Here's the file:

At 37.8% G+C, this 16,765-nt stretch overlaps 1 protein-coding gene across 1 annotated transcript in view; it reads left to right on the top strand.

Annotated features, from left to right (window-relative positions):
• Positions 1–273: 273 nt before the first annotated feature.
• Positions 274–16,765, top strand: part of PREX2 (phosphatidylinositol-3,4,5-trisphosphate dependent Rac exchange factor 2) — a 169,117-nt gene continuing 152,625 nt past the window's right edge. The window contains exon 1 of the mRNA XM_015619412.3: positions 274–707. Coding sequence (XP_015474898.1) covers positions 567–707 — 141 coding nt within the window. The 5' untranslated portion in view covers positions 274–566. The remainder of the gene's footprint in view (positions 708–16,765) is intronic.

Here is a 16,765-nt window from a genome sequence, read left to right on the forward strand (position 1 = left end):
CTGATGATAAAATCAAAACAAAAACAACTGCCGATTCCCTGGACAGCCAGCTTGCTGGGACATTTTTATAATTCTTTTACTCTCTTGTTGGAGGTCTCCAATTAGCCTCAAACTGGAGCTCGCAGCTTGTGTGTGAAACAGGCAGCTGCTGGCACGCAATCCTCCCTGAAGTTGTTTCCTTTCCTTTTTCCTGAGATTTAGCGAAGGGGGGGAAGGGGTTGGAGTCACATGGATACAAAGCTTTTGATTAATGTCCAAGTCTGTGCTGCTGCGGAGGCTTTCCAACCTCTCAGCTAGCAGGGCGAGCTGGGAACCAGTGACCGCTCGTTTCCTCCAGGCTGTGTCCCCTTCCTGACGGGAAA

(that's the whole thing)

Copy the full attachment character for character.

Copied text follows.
At 37.8% G+C, this 16,765-nt stretch overlaps 1 protein-coding gene across 1 annotated transcript in view; it reads left to right on the top strand.

Annotated features, from left to right (window-relative positions):
• Positions 1–273: 273 nt before the first annotated feature.
• Positions 274–16,765, top strand: part of PREX2 (phosphatidylinositol-3,4,5-trisphosphate dependent Rac exchange factor 2) — a 169,117-nt gene continuing 152,625 nt past the window's right edge. The window contains exon 1 of the mRNA XM_015619412.3: positions 274–707. Coding sequence (XP_015474898.1) covers positions 567–707 — 141 coding nt within the window. The 5' untranslated portion in view covers positions 274–566. The remainder of the gene's footprint in view (positions 708–16,765) is intronic.

Here is a 16,765-nt window from a genome sequence, read left to right on the forward strand (position 1 = left end):
CTGATGATAAAATCAAAACAAAAACAACTGCCGATTCCCTGGACAGCCAGCTTGCTGGGACATTTTTATAATTCTTTTACTCTCTTGTTGGAGGTCTCCAATTAGCCTCAAACTGGAGCTCGCAGCTTGTGTGTGAAACAGGCAGCTGCTGGCACGCAATCCTCCCTGAAGTTGTTTCCTTTCCTTTTTCCTGAGATTTAGCGAAGGGGGGGAAGGGGTTGGAGTCACATGGATACAAAGCTTTTGATTAATGTCCAAGTCTGTGCTGCTGCGGAGGCTTTCCAACCTCTCAGCTAGCAGGGCGAGCTGGGAACCAGTGACCGCTCGTTTCCTCCAGGCTGTGTCCCCTTCCTGACGGGAAA